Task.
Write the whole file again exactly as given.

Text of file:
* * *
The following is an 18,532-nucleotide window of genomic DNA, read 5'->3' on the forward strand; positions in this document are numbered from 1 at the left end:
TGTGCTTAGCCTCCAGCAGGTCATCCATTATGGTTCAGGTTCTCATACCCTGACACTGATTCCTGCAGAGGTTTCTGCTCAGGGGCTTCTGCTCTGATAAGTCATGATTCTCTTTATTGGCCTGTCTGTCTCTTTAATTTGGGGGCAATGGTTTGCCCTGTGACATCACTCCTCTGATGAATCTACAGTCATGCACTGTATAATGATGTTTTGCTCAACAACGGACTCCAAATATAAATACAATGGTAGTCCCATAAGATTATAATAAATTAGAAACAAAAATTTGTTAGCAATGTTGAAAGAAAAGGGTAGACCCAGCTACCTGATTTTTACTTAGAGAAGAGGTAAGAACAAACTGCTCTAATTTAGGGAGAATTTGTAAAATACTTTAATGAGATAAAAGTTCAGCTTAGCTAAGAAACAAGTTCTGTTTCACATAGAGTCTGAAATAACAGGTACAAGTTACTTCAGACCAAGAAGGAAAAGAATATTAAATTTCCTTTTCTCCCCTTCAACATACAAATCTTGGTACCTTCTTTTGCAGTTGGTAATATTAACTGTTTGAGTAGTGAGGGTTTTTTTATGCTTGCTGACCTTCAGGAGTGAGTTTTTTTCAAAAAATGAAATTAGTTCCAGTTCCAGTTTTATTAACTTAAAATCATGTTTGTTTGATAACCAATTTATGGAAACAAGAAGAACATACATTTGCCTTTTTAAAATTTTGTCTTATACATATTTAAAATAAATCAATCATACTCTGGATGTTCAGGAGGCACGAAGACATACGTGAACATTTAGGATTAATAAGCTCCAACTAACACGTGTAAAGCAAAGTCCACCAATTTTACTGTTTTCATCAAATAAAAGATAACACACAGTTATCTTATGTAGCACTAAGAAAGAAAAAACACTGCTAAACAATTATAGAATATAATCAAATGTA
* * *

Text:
The following is an 18,532-nucleotide window of genomic DNA, read 5'->3' on the forward strand; positions in this document are numbered from 1 at the left end:
TGTGCTTAGCCTCCAGCAGGTCATCCATTATGGTTCAGGTTCTCATACCCTGACACTGATTCCTGCAGAGGTTTCTGCTCAGGGGCTTCTGCTCTGATAAGTCATGATTCTCTTTATTGGCCTGTCTGTCTCTTTAATTTGGGGGCAATGGTTTGCCCTGTGACATCACTCCTCTGATGAATCTACAGTCATGCACTGTATAATGATGTTTTGCTCAACAACGGACTCCAAATATAAATACAATGGTAGTCCCATAAGATTATAATAAATTAGAAACAAAAATTTGTTAGCAATGTTGAAAGAAAAGGGTAGACCCAGCTACCTGATTTTTACTTAGAGAAGAGGTAAGAACAAACTGCTCTAATTTAGGGAGAATTTGTAAAATACTTTAATGAGATAAAAGTTCAGCTTAGCTAAGAAACAAGTTCTGTTTCACATAGAGTCTGAAATAACAGGTACAAGTTACTTCAGACCAAGAAGGAAAAGAATATTAAATTTCCTTTTCTCCCCTTCAACATACAAATCTTGGTACCTTCTTTTGCAGTTGGTAATATTAACTGTTTGAGTAGTGAGGGTTTTTTTATGCTTGCTGACCTTCAGGAGTGAGTTTTTTTCAAAAAATGAAATTAGTTCCAGTTCCAGTTTTATTAACTTAAAATCATGTTTGTTTGATAACCAATTTATGGAAACAAGAAGAACATACATTTGCCTTTTTAAAATTTTGTCTTATACATATTTAAAATAAATCAATCATACTCTGGATGTTCAGGAGGCACGAAGACATACGTGAACATTTAGGATTAATAAGCTCCAACTAACACGTGTAAAGCAAAGTCCACCAATTTTACTGTTTTCATCAAATAAAAGATAACACACAGTTATCTTATGTAGCACTAAGAAAGAAAAAACACTGCTAAACAATTATAGAATATAATCAAATGTA